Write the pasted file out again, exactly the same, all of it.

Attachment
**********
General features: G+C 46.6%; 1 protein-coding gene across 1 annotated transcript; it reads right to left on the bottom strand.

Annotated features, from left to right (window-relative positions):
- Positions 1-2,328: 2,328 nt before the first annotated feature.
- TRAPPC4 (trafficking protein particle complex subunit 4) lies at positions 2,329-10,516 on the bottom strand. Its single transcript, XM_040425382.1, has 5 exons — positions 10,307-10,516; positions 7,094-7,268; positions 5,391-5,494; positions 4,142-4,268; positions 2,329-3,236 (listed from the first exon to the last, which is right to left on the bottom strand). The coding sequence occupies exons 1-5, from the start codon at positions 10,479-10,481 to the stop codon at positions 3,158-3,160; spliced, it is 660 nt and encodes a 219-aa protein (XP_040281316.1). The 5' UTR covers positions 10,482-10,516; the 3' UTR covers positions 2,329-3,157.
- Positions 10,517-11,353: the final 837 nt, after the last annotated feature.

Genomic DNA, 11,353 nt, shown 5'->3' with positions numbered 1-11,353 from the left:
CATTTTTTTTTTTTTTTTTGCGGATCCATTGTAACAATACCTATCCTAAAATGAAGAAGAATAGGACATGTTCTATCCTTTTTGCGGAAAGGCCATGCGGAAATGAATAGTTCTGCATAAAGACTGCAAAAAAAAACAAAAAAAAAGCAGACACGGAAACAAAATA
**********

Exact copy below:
General features: G+C 46.6%; 1 protein-coding gene across 1 annotated transcript; it reads right to left on the bottom strand.

Annotated features, from left to right (window-relative positions):
- Positions 1-2,328: 2,328 nt before the first annotated feature.
- TRAPPC4 (trafficking protein particle complex subunit 4) lies at positions 2,329-10,516 on the bottom strand. Its single transcript, XM_040425382.1, has 5 exons — positions 10,307-10,516; positions 7,094-7,268; positions 5,391-5,494; positions 4,142-4,268; positions 2,329-3,236 (listed from the first exon to the last, which is right to left on the bottom strand). The coding sequence occupies exons 1-5, from the start codon at positions 10,479-10,481 to the stop codon at positions 3,158-3,160; spliced, it is 660 nt and encodes a 219-aa protein (XP_040281316.1). The 5' UTR covers positions 10,482-10,516; the 3' UTR covers positions 2,329-3,157.
- Positions 10,517-11,353: the final 837 nt, after the last annotated feature.

Genomic DNA, 11,353 nt, shown 5'->3' with positions numbered 1-11,353 from the left:
CATTTTTTTTTTTTTTTTTGCGGATCCATTGTAACAATACCTATCCTAAAATGAAGAAGAATAGGACATGTTCTATCCTTTTTGCGGAAAGGCCATGCGGAAATGAATAGTTCTGCATAAAGACTGCAAAAAAAAACAAAAAAAAAGCAGACACGGAAACAAAATA